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Posted by tracksionmotor on Fri Apr 21 23:26:49 2006, in response to Re: SMEE, posted by VictorM on Fri Apr 21 18:55:18 2006.

Well, kind of. Primary braking always remains pneumatic. When the operator applies brakes in a DC traction motor set-up, the group box cycles the motor wiring as self excited generators (motors are series wound...field and rotor) to provide power in high rpm to the resistive grid. You can turn the shaft of a alternator/generator coupled to a load by hand without any resistance at a slow speed but once you reach a speed of electrical excitation, you encounter resistance. The resistance at higher speeds in a trainset is called 'dynamic braking.' In the group box there is a simple electrical mechanism that senses the generator current manufactured by the tracksionmotors. As the trainset slows down by dynamic braking, the amount of current generated gets smaller. When the current generated goes down to about 100 Amperes DC (10 MPH or so,)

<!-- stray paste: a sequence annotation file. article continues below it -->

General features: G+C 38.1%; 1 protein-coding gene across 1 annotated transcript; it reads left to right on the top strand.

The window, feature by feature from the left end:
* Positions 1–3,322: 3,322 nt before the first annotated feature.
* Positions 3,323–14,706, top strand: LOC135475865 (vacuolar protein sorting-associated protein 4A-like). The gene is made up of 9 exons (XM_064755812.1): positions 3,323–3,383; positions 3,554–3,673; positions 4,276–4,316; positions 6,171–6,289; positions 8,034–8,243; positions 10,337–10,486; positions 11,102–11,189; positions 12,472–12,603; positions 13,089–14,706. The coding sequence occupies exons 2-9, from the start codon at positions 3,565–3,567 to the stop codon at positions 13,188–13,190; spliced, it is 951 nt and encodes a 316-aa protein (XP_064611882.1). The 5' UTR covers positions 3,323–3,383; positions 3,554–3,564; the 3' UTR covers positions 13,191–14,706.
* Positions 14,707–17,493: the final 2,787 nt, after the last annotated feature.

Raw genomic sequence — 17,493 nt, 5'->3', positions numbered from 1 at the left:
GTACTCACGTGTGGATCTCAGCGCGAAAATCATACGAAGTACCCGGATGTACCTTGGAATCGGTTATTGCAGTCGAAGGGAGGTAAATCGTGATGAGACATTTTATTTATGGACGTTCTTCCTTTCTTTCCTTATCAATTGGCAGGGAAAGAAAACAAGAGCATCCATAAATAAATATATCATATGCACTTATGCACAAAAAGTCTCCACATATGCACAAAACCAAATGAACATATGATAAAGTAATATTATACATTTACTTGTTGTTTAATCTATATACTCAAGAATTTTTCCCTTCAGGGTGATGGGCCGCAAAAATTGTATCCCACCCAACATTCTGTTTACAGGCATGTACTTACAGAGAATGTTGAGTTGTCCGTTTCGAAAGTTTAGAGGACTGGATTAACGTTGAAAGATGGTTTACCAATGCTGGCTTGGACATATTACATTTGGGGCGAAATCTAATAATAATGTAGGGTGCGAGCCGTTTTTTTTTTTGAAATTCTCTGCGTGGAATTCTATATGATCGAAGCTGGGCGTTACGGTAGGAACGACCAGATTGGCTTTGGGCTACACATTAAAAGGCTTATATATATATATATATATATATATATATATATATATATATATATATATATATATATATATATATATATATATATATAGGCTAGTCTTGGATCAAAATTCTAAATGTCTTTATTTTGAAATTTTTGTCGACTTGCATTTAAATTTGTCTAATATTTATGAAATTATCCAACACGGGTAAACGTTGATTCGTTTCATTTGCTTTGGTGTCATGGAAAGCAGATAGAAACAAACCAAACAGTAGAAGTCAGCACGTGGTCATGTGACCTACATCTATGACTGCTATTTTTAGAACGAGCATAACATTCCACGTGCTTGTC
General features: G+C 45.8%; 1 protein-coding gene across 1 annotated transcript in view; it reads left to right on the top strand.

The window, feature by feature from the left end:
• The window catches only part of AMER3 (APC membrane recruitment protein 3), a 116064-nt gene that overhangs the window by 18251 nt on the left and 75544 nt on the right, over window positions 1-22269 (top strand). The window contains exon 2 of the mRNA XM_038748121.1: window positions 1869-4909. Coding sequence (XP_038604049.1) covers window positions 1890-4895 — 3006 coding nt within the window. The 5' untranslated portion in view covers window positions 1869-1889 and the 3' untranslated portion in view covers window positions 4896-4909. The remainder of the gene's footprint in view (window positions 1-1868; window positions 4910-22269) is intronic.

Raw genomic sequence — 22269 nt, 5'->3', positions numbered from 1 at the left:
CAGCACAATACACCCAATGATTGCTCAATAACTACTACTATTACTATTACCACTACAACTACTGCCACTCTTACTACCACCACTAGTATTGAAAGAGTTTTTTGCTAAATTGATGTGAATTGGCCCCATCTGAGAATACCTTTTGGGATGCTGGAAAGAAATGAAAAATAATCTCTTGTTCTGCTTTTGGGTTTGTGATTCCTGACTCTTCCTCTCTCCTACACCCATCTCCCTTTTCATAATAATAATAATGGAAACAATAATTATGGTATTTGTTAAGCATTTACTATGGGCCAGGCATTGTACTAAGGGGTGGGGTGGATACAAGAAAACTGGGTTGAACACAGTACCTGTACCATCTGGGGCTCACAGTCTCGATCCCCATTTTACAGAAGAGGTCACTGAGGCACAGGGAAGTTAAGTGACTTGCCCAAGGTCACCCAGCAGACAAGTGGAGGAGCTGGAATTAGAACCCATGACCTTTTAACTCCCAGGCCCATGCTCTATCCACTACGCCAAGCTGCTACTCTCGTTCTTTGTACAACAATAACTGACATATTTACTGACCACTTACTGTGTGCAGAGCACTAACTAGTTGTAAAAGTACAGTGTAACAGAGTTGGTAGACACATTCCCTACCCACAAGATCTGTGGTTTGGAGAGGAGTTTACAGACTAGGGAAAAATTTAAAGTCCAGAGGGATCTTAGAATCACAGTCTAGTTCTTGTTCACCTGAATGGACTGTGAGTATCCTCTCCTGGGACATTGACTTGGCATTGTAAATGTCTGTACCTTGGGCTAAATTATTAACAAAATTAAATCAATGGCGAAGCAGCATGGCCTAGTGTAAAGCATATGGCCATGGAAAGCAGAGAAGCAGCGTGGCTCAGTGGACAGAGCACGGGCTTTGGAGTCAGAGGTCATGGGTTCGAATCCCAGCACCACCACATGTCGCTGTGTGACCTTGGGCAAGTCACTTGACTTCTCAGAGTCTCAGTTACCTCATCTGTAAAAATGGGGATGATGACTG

pneumatic braking is engaged. IF a particular car has a dynamic braking failure, upon inspection the cars truck (s) will have very noticible brake shoe wear as compared to others in the trainset. In the event of dynamic braking failure, the specific car will have engaged pneumatic braking positively...very reason why primary braking is pneumatic. IF you were to Brake In Emergency at a high speed...engaging a propulsion failure...air is numbah ONE. Worst case scenario: loss of third rail/catenary/trainset total LVDC trainline battery and control systems...R142 master controller joystick won't play PackMan and bumping into emergency does nothing because POU magnet valves allow coast. Reach up and pull BIE chord...conductors valve evacuates 'straight air' to atmospheric pressure, magnet valves drop and reserve air engages emergency braking. Mucho FLATZ.

This has been Dynamic Braking 101. Tracksionmotor is RRCI Peter

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